A whopping 10% of lesbians in South African are HIV-positive and the likely cause for the rising number of infections is rape, a recent study suggests. The study, Forced Sexual Experiences as Risk Factor for Self-Reported HIV Infection among Southern African Lesbian and Bisexual Women, was conducted in collaboration with community-based organizations in Botswana, Namibia, South Africa and Zimbabwe and appeared in PloS One, an open-access peer reviewed journal supported by the National Institute of Health.
In South Africa, more women are sexually assaulted than almost anywhere in the world, lesbians being the most targeted for "corrective rape," whereby a rapist believes his assault will cure her of homosexuality. More often than not, authorities and doctors will give a cold-shouldered response to allegations, which is why most women don't seek out testing or treatment for HIV.
BuzzFeed reported one woman who was speaking about health care workers, saying, "They said lesbians deserve this... I won't go back." The woman reported that a health care worker told her, "Lesbians are from the devil. God did not make women for this. [You] are not acting like women."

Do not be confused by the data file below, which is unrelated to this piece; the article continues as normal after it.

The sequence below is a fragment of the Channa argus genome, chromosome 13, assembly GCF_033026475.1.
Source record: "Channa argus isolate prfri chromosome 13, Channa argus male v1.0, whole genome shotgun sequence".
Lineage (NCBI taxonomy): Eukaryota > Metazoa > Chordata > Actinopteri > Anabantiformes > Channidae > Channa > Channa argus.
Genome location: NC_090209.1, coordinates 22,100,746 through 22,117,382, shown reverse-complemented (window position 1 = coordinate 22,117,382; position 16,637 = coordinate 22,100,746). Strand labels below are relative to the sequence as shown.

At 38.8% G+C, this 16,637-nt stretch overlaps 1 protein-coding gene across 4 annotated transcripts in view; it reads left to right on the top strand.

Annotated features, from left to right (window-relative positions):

More than 54,000 cases or rape are reported to the police each year in South Africa, and studies have shown that one in three women are survivors of "forced sex," and it's these women who were more likely to be HIV-positive.
The recent AIDS death of Nomawabo Mahlungula, a member of the local lesbian grassroots organization Free Gender, is now raising important questions among South African lesbians. It's been an unspoken issue that is seldom discussed within the community, and many feel that a more open approach might be the perfect solution.
"They don't talk about it. They hide it from their friends," Ntsupe Mohapi, head of the the LGBT organization EPOC, told BuzzFeed. "It's hard to practice safe sex... if you do something behind close doors."
The rising discussion is causing some rifts within the community. Some South African lesbians have gone so far as to say that bisexual women are making them a target for rape, since it confirms to some men that although they might be a lesbian, they can still be turned on by straight sex. Most of them admit, however, that the real issue is denial.
Ironically, lthough South Africa has some of the world's most extensive legal protections for LGBT people, lesbian and bisxual women are still victims of it's homophobic and sexist culture.